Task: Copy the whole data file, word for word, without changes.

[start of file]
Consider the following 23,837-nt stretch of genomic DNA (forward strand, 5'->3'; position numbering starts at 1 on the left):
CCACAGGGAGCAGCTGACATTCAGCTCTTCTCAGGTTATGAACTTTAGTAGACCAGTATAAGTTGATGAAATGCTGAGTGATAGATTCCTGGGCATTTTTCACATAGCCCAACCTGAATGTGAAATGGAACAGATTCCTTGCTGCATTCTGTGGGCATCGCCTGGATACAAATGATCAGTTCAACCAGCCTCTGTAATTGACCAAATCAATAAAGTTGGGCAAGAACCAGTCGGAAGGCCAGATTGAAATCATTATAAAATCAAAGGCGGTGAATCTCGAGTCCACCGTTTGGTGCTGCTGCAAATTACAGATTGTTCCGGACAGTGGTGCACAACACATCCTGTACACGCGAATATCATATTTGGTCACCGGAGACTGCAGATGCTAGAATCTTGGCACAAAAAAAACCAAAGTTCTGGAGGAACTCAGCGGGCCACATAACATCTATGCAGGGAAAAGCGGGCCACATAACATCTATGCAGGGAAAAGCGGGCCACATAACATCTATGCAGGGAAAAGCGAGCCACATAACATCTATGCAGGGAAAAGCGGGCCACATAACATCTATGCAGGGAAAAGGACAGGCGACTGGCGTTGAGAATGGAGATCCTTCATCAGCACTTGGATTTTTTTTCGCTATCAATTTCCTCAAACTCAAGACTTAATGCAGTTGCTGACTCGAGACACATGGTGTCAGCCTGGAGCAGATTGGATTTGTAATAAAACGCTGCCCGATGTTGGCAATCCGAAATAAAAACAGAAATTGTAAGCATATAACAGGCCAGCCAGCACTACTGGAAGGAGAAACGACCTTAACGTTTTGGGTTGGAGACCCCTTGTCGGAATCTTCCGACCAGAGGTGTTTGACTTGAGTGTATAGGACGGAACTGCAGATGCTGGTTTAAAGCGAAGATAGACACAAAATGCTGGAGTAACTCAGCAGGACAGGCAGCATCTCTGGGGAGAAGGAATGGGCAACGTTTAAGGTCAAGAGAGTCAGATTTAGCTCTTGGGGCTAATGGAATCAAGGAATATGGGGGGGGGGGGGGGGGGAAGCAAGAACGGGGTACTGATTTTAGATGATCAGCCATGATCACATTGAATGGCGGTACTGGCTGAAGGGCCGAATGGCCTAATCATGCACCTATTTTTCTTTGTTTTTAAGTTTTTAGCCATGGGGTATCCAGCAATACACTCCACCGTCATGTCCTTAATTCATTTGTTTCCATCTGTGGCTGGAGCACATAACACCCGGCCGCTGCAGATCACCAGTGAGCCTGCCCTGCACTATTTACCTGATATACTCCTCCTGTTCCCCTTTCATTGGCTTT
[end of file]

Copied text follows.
Consider the following 23,837-nt stretch of genomic DNA (forward strand, 5'->3'; position numbering starts at 1 on the left):
CCACAGGGAGCAGCTGACATTCAGCTCTTCTCAGGTTATGAACTTTAGTAGACCAGTATAAGTTGATGAAATGCTGAGTGATAGATTCCTGGGCATTTTTCACATAGCCCAACCTGAATGTGAAATGGAACAGATTCCTTGCTGCATTCTGTGGGCATCGCCTGGATACAAATGATCAGTTCAACCAGCCTCTGTAATTGACCAAATCAATAAAGTTGGGCAAGAACCAGTCGGAAGGCCAGATTGAAATCATTATAAAATCAAAGGCGGTGAATCTCGAGTCCACCGTTTGGTGCTGCTGCAAATTACAGATTGTTCCGGACAGTGGTGCACAACACATCCTGTACACGCGAATATCATATTTGGTCACCGGAGACTGCAGATGCTAGAATCTTGGCACAAAAAAAACCAAAGTTCTGGAGGAACTCAGCGGGCCACATAACATCTATGCAGGGAAAAGCGGGCCACATAACATCTATGCAGGGAAAAGCGGGCCACATAACATCTATGCAGGGAAAAGCGAGCCACATAACATCTATGCAGGGAAAAGCGGGCCACATAACATCTATGCAGGGAAAAGGACAGGCGACTGGCGTTGAGAATGGAGATCCTTCATCAGCACTTGGATTTTTTTTCGCTATCAATTTCCTCAAACTCAAGACTTAATGCAGTTGCTGACTCGAGACACATGGTGTCAGCCTGGAGCAGATTGGATTTGTAATAAAACGCTGCCCGATGTTGGCAATCCGAAATAAAAACAGAAATTGTAAGCATATAACAGGCCAGCCAGCACTACTGGAAGGAGAAACGACCTTAACGTTTTGGGTTGGAGACCCCTTGTCGGAATCTTCCGACCAGAGGTGTTTGACTTGAGTGTATAGGACGGAACTGCAGATGCTGGTTTAAAGCGAAGATAGACACAAAATGCTGGAGTAACTCAGCAGGACAGGCAGCATCTCTGGGGAGAAGGAATGGGCAACGTTTAAGGTCAAGAGAGTCAGATTTAGCTCTTGGGGCTAATGGAATCAAGGAATATGGGGGGGGGGGGGGGGGGAAGCAAGAACGGGGTACTGATTTTAGATGATCAGCCATGATCACATTGAATGGCGGTACTGGCTGAAGGGCCGAATGGCCTAATCATGCACCTATTTTTCTTTGTTTTTAAGTTTTTAGCCATGGGGTATCCAGCAATACACTCCACCGTCATGTCCTTAATTCATTTGTTTCCATCTGTGGCTGGAGCACATAACACCCGGCCGCTGCAGATCACCAGTGAGCCTGCCCTGCACTATTTACCTGATATACTCCTCCTGTTCCCCTTTCATTGGCTTT